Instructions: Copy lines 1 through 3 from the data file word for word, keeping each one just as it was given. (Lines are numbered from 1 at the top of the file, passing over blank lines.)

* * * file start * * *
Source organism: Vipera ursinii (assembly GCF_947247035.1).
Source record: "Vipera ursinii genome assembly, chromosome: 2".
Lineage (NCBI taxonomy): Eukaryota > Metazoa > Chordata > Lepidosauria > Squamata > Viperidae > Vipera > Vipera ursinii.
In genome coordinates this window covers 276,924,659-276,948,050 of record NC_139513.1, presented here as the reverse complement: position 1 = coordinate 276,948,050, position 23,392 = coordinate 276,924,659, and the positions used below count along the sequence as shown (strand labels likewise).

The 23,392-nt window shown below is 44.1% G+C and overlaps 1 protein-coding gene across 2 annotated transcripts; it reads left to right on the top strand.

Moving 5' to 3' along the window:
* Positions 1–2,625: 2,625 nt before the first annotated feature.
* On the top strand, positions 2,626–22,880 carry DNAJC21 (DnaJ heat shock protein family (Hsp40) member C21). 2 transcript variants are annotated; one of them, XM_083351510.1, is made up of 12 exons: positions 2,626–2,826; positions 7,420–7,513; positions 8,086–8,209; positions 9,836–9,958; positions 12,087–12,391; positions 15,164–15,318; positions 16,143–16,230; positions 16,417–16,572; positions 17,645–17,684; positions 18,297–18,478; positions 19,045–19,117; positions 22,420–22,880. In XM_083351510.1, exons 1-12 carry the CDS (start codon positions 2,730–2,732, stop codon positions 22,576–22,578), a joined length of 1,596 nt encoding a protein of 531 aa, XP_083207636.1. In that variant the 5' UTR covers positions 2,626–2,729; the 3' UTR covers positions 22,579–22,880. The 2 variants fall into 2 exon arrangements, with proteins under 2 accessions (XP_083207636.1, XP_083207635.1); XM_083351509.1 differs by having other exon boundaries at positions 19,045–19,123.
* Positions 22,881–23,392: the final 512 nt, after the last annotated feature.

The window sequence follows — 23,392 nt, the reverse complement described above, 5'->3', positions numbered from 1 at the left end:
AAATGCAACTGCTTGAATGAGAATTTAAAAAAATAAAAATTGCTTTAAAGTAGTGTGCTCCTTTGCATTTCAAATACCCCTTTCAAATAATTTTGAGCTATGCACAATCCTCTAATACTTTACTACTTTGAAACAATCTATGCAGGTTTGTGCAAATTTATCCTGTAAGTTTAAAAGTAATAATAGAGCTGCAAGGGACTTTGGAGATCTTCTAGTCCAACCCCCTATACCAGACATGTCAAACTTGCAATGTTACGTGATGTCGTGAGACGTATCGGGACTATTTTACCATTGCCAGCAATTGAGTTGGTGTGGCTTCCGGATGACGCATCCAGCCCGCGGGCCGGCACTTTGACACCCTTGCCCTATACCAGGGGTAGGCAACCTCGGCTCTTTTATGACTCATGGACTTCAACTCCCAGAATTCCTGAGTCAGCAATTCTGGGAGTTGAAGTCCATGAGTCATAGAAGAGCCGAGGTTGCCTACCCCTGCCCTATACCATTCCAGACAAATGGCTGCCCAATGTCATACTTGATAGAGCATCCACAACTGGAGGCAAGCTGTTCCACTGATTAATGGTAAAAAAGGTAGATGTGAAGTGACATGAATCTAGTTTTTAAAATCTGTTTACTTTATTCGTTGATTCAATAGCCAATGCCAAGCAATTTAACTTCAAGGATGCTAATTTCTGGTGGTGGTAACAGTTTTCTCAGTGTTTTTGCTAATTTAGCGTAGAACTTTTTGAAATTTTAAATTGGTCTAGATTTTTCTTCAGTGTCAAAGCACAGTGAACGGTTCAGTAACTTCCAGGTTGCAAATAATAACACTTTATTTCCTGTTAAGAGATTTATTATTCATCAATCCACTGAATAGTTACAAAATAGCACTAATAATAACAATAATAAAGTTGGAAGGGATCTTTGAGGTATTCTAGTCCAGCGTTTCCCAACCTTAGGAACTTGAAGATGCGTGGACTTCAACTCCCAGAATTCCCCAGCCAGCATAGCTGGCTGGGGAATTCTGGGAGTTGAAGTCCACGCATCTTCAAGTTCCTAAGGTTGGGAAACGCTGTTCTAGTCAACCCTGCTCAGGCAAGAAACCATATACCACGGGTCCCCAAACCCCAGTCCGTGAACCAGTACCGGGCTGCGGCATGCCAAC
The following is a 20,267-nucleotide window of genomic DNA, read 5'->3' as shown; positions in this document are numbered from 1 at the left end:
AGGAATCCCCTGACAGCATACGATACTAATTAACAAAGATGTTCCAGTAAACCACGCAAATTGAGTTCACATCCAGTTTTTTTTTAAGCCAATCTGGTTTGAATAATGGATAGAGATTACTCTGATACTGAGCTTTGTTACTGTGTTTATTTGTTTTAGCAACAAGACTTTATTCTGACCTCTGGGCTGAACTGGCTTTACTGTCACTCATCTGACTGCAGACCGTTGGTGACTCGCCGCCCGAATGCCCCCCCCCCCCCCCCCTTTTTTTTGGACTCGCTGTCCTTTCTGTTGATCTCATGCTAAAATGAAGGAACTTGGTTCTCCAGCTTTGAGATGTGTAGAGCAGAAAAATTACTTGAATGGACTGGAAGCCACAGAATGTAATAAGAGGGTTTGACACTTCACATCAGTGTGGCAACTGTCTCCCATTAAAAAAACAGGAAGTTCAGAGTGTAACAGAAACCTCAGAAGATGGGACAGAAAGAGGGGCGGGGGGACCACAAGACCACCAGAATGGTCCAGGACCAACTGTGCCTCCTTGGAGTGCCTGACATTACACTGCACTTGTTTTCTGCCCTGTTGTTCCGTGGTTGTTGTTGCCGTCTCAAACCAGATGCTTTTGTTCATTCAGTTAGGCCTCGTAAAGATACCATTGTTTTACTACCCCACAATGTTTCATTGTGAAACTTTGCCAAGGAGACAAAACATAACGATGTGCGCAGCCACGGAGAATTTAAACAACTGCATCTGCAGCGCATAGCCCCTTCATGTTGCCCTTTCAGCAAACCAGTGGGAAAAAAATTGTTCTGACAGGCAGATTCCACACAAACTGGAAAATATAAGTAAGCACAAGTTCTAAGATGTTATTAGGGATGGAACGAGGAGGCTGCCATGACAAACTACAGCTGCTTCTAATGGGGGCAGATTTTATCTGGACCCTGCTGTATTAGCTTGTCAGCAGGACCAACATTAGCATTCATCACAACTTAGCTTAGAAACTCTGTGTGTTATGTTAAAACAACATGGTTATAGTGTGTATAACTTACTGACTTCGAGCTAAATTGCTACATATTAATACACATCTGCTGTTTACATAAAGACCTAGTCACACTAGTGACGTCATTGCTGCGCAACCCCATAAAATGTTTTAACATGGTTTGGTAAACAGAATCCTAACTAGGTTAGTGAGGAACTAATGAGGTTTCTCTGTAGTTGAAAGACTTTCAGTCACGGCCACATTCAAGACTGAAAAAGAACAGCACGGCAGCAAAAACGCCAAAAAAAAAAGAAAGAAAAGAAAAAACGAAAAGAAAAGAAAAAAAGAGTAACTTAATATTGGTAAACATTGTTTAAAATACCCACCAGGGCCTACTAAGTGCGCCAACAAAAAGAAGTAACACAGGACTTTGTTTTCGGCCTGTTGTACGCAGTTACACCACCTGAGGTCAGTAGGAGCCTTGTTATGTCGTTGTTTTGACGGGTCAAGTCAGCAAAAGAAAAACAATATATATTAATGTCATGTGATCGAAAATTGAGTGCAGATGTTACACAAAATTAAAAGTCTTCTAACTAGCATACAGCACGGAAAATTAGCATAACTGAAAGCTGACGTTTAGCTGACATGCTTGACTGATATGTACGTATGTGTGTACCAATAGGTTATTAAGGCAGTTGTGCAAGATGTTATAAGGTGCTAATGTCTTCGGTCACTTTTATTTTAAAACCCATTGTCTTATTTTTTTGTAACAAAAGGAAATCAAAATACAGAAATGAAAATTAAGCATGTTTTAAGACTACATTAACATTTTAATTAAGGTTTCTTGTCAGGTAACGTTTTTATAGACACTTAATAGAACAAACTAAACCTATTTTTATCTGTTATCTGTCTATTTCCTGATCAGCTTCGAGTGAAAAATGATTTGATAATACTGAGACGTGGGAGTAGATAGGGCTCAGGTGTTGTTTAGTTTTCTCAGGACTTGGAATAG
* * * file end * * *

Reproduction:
Source organism: Vipera ursinii (assembly GCF_947247035.1).
Source record: "Vipera ursinii genome assembly, chromosome: 2".
Lineage (NCBI taxonomy): Eukaryota > Metazoa > Chordata > Lepidosauria > Squamata > Viperidae > Vipera > Vipera ursinii.